Byron L. Cryer, MD

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Associate Professor of Internal Medicine, University of Texas Southwestern Medical School, Dallas, TX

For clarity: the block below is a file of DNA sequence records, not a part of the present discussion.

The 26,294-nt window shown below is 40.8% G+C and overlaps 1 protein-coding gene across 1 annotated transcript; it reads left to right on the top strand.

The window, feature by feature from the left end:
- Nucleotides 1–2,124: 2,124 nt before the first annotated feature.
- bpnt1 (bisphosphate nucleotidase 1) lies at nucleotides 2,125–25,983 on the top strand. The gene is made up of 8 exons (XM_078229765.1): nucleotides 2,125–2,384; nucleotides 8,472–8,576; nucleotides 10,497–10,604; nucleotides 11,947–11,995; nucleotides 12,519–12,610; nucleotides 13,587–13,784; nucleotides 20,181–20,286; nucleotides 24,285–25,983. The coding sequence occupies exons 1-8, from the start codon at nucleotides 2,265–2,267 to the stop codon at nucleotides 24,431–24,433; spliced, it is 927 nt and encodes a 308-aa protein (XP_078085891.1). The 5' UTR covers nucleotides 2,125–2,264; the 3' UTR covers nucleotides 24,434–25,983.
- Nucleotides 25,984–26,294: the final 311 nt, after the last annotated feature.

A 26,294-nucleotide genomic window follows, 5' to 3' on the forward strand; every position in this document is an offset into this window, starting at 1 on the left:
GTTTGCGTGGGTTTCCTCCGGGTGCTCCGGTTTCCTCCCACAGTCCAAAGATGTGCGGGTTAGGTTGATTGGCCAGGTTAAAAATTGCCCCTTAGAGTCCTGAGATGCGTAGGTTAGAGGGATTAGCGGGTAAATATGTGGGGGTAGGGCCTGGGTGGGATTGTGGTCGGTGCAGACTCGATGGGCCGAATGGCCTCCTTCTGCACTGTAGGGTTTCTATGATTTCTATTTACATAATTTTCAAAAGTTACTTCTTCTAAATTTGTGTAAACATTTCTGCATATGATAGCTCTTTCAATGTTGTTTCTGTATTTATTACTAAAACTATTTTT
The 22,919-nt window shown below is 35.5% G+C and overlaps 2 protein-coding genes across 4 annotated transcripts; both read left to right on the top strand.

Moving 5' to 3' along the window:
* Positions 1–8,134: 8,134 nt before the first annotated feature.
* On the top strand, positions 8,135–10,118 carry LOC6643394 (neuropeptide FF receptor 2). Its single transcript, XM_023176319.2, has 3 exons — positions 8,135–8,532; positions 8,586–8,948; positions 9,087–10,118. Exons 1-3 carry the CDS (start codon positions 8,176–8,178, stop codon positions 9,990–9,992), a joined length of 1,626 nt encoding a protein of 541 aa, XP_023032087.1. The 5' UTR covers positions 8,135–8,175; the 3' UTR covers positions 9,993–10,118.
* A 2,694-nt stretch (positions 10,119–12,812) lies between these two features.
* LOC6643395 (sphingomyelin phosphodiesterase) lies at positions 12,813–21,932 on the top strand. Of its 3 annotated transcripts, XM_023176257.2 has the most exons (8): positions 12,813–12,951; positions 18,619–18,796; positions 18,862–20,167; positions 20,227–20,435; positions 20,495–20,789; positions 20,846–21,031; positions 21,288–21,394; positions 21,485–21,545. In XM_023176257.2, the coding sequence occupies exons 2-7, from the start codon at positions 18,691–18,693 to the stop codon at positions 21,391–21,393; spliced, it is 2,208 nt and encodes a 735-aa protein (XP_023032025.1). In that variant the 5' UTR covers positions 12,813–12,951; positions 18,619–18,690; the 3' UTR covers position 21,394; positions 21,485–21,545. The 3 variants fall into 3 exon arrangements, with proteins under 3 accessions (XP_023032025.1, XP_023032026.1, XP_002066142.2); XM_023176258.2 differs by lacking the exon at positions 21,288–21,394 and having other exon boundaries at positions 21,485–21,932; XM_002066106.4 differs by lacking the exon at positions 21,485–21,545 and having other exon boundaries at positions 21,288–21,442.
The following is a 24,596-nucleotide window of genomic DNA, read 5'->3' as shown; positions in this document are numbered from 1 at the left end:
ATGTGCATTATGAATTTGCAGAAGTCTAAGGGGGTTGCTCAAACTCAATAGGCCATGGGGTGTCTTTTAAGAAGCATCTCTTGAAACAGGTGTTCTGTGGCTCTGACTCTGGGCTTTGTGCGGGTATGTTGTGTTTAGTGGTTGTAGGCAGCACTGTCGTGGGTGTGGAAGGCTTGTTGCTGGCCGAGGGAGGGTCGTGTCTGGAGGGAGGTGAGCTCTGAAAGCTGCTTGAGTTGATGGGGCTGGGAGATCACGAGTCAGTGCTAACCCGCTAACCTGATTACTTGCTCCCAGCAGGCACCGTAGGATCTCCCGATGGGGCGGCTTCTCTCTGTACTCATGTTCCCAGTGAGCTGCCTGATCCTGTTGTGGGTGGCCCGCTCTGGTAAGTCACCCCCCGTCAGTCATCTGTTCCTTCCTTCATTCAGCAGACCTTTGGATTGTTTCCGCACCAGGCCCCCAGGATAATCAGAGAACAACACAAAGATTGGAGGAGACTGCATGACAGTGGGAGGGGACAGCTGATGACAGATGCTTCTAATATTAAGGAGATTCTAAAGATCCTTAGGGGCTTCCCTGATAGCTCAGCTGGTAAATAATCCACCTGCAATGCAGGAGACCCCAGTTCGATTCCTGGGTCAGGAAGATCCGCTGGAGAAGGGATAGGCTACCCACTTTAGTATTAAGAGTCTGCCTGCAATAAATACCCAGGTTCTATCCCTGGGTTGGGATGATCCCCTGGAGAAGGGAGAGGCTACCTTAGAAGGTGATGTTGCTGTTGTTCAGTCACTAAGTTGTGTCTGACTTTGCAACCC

Byron L. Cryer, MD, is Professor of Medicine in the Division of Digestive and Liver Diseases and an Associate Dean at the University of Texas Southwestern Medical Center at Dallas and the North Texas VA Health Care System. He graduated from Harvard University and received his medical degree from Baylor College of Medicine in 1986, where he also completed his internal medicine residency training. Dr. Cryer completed his gastroenterology fellowship training at the University of Texas Southwestern Medical Center in 1992. He is active in the gastroenterology professional associations and was an associate chairman of the Esophagus, Stomach, and Duodenum section of the American Gastroenterological Association. His clinical interests are in general gastroenterology. Dr. Cryer's specific areas of interest are acid-peptic diseases of the upper gastrointestinal tract. His primary research interest has been in the pathogenesis of peptic ulcer disease. His research focus has been clinically oriented in that he has exclusively studied the pathophysiology of these processes in humans. Dr. Cryer has distinguished himself as an internationally recognized clinical investigator and thought leader in the field of the gastrointestinal adverse effects of medications. Most of this focus has been to study the gastrointestinal consequences effects of aspirin and the non-steroidal anti-inflammatory drugs (NSAIDS). Among the contributions which Dr. Cryer has made to the area of medication-induced gastrointestinal disease, his most important recent contributions have been in the evaluation of COX-2 specific inhibitors as a strategy to improve the gastrointestinal safety of NSAIDS. Additionally, has regulatory experience having served a five year term as a member, U.S. Food and Drug Administration (FDA) Advisory Committee for Gastrointestinal Drugs and as a Special Government Consultant to Center for Drug Evaluation Research Gastrointestinal Drugs, ad hoc.